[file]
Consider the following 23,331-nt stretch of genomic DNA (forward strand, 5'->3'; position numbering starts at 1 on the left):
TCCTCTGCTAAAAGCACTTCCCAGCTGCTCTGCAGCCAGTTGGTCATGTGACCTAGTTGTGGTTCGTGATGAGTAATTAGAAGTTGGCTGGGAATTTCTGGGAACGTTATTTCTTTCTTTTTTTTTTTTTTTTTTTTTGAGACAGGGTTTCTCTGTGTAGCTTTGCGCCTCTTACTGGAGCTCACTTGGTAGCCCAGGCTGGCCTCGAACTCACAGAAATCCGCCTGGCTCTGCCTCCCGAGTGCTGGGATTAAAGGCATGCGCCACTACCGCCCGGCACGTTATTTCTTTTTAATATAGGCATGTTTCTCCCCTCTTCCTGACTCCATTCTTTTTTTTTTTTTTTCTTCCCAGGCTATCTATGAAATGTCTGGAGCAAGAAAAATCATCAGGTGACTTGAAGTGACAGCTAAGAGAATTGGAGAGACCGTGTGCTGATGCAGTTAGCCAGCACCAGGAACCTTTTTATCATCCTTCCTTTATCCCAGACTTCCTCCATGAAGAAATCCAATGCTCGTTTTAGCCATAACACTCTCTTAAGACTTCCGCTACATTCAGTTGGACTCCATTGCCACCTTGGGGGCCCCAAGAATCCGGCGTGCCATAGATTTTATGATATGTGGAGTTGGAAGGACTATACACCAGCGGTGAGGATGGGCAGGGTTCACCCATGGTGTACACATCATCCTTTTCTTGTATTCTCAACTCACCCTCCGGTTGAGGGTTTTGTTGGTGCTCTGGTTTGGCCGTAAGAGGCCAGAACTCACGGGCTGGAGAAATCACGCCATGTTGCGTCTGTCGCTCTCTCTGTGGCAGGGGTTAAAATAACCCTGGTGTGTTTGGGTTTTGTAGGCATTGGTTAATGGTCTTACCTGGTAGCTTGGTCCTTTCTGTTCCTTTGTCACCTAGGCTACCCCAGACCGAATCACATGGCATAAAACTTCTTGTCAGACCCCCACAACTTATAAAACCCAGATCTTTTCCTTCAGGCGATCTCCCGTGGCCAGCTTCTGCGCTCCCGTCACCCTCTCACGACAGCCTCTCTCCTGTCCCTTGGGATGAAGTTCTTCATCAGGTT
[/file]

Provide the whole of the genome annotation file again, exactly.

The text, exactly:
Consider the following 23,331-nt stretch of genomic DNA (forward strand, 5'->3'; position numbering starts at 1 on the left):
TCCTCTGCTAAAAGCACTTCCCAGCTGCTCTGCAGCCAGTTGGTCATGTGACCTAGTTGTGGTTCGTGATGAGTAATTAGAAGTTGGCTGGGAATTTCTGGGAACGTTATTTCTTTCTTTTTTTTTTTTTTTTTTTTTGAGACAGGGTTTCTCTGTGTAGCTTTGCGCCTCTTACTGGAGCTCACTTGGTAGCCCAGGCTGGCCTCGAACTCACAGAAATCCGCCTGGCTCTGCCTCCCGAGTGCTGGGATTAAAGGCATGCGCCACTACCGCCCGGCACGTTATTTCTTTTTAATATAGGCATGTTTCTCCCCTCTTCCTGACTCCATTCTTTTTTTTTTTTTTTCTTCCCAGGCTATCTATGAAATGTCTGGAGCAAGAAAAATCATCAGGTGACTTGAAGTGACAGCTAAGAGAATTGGAGAGACCGTGTGCTGATGCAGTTAGCCAGCACCAGGAACCTTTTTATCATCCTTCCTTTATCCCAGACTTCCTCCATGAAGAAATCCAATGCTCGTTTTAGCCATAACACTCTCTTAAGACTTCCGCTACATTCAGTTGGACTCCATTGCCACCTTGGGGGCCCCAAGAATCCGGCGTGCCATAGATTTTATGATATGTGGAGTTGGAAGGACTATACACCAGCGGTGAGGATGGGCAGGGTTCACCCATGGTGTACACATCATCCTTTTCTTGTATTCTCAACTCACCCTCCGGTTGAGGGTTTTGTTGGTGCTCTGGTTTGGCCGTAAGAGGCCAGAACTCACGGGCTGGAGAAATCACGCCATGTTGCGTCTGTCGCTCTCTCTGTGGCAGGGGTTAAAATAACCCTGGTGTGTTTGGGTTTTGTAGGCATTGGTTAATGGTCTTACCTGGTAGCTTGGTCCTTTCTGTTCCTTTGTCACCTAGGCTACCCCAGACCGAATCACATGGCATAAAACTTCTTGTCAGACCCCCACAACTTATAAAACCCAGATCTTTTCCTTCAGGCGATCTCCCGTGGCCAGCTTCTGCGCTCCCGTCACCCTCTCACGACAGCCTCTCTCCTGTCCCTTGGGATGAAGTTCTTCATCAGGTT